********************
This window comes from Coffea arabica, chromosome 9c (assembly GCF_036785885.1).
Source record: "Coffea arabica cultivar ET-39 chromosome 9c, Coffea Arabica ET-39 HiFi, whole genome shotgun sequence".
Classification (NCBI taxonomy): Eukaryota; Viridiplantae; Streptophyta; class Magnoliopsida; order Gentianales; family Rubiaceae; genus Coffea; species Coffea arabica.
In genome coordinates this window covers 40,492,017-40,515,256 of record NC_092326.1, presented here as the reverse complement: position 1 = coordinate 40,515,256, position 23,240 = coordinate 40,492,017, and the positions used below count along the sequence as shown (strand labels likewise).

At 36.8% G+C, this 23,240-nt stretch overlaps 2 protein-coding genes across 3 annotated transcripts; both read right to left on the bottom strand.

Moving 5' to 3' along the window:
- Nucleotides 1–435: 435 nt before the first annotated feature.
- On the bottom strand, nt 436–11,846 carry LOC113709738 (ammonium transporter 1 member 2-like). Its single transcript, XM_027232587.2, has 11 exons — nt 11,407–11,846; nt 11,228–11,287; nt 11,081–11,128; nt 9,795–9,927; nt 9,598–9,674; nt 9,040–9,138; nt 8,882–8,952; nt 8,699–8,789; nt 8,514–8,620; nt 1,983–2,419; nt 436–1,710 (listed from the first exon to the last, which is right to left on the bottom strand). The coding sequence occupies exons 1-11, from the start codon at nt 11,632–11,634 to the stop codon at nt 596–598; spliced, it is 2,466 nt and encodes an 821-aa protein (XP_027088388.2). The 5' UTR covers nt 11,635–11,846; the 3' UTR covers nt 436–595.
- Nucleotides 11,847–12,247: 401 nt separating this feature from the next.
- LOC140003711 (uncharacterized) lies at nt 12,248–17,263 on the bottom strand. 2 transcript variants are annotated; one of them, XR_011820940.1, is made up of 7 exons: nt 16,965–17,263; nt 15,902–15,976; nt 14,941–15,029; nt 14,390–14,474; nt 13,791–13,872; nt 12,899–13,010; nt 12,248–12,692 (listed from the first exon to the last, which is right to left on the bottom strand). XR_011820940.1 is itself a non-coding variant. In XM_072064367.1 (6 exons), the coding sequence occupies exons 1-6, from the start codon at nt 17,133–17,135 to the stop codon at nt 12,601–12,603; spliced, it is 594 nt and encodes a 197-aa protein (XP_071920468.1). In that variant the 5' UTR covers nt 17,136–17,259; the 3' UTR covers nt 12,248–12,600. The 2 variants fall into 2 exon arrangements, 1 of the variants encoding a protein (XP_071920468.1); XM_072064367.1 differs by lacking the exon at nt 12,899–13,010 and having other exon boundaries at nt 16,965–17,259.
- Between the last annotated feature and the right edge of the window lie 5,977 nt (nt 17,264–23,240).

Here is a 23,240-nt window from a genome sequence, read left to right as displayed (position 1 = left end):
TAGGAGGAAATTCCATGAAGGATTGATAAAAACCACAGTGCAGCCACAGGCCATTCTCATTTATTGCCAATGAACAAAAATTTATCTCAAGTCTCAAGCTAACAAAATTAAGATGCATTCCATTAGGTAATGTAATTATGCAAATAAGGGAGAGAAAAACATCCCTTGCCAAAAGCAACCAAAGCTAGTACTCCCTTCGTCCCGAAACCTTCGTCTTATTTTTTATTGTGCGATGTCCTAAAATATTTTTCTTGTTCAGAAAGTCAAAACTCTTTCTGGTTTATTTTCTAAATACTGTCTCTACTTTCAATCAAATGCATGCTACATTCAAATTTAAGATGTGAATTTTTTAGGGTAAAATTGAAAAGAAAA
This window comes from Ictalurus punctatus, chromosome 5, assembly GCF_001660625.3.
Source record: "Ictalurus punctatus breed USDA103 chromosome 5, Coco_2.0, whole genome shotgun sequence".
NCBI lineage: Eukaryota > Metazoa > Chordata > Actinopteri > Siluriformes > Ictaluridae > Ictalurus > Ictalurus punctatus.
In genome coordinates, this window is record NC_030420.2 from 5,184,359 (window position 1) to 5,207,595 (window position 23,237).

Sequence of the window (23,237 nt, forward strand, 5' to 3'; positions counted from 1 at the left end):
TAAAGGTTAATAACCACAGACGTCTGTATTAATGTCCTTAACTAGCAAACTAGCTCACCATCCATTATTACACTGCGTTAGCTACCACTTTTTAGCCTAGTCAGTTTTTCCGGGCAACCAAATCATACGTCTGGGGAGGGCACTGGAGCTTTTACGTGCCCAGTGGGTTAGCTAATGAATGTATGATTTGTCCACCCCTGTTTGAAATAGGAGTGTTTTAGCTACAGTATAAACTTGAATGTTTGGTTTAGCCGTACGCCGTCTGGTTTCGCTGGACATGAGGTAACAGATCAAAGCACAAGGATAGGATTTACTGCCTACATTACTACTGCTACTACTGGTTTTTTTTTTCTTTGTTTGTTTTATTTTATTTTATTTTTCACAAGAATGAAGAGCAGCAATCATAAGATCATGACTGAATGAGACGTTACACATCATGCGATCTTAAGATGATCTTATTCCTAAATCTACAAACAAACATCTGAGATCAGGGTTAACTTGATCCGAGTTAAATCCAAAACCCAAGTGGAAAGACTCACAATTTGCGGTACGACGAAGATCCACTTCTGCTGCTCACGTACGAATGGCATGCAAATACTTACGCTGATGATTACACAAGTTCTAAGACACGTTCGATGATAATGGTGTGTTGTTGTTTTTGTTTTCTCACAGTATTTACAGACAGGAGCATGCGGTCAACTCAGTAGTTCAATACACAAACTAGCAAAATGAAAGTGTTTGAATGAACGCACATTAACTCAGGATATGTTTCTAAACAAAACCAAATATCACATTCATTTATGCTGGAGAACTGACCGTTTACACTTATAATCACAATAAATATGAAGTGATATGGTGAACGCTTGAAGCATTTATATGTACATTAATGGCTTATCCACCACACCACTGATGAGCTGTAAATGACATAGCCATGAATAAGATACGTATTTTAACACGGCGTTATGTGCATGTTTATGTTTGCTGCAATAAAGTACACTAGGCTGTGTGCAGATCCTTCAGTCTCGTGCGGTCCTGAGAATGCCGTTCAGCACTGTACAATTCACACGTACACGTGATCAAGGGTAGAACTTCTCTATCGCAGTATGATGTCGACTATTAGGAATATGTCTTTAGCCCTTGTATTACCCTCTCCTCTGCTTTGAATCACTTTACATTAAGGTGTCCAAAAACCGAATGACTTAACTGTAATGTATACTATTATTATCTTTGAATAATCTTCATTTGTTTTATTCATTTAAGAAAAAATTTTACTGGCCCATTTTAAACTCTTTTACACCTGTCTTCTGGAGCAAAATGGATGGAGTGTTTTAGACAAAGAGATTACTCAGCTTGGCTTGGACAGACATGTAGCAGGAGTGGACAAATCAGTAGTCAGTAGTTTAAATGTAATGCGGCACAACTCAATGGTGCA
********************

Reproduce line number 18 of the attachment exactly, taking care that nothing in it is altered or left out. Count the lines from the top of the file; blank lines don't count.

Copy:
Sequence of the window (23,237 nt, forward strand, 5' to 3'; positions counted from 1 at the left end):